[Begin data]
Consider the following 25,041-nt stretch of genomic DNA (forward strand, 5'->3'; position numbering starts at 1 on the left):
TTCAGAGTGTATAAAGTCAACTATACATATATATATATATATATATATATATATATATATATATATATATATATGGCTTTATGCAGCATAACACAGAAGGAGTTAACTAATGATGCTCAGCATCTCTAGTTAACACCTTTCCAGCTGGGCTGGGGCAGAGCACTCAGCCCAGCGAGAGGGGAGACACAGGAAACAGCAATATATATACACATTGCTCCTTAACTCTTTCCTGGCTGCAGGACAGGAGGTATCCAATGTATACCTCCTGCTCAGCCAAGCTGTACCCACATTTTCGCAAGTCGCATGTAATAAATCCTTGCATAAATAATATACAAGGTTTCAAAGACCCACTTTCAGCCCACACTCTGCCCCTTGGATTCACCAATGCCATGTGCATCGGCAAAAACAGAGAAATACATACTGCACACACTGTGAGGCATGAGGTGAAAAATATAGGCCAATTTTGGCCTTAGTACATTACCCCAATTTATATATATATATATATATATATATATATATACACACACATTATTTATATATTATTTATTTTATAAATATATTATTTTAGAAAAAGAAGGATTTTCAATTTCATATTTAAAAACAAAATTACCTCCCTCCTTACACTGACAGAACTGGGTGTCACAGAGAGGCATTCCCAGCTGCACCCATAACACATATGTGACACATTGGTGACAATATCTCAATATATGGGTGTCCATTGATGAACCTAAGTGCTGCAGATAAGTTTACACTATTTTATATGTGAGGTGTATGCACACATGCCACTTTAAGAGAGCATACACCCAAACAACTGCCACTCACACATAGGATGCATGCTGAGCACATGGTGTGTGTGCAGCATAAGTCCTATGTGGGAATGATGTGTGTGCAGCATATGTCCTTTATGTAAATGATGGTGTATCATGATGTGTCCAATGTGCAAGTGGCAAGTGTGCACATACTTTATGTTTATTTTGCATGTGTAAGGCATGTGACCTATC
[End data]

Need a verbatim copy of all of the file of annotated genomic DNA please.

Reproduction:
Consider the following 25,041-nt stretch of genomic DNA (forward strand, 5'->3'; position numbering starts at 1 on the left):
TTCAGAGTGTATAAAGTCAACTATACATATATATATATATATATATATATATATATATATATATATATATATATGGCTTTATGCAGCATAACACAGAAGGAGTTAACTAATGATGCTCAGCATCTCTAGTTAACACCTTTCCAGCTGGGCTGGGGCAGAGCACTCAGCCCAGCGAGAGGGGAGACACAGGAAACAGCAATATATATACACATTGCTCCTTAACTCTTTCCTGGCTGCAGGACAGGAGGTATCCAATGTATACCTCCTGCTCAGCCAAGCTGTACCCACATTTTCGCAAGTCGCATGTAATAAATCCTTGCATAAATAATATACAAGGTTTCAAAGACCCACTTTCAGCCCACACTCTGCCCCTTGGATTCACCAATGCCATGTGCATCGGCAAAAACAGAGAAATACATACTGCACACACTGTGAGGCATGAGGTGAAAAATATAGGCCAATTTTGGCCTTAGTACATTACCCCAATTTATATATATATATATATATATATATATATATACACACACATTATTTATATATTATTTATTTTATAAATATATTATTTTAGAAAAAGAAGGATTTTCAATTTCATATTTAAAAACAAAATTACCTCCCTCCTTACACTGACAGAACTGGGTGTCACAGAGAGGCATTCCCAGCTGCACCCATAACACATATGTGACACATTGGTGACAATATCTCAATATATGGGTGTCCATTGATGAACCTAAGTGCTGCAGATAAGTTTACACTATTTTATATGTGAGGTGTATGCACACATGCCACTTTAAGAGAGCATACACCCAAACAACTGCCACTCACACATAGGATGCATGCTGAGCACATGGTGTGTGTGCAGCATAAGTCCTATGTGGGAATGATGTGTGTGCAGCATATGTCCTTTATGTAAATGATGGTGTATCATGATGTGTCCAATGTGCAAGTGGCAAGTGTGCACATACTTTATGTTTATTTTGCATGTGTAAGGCATGTGACCTATC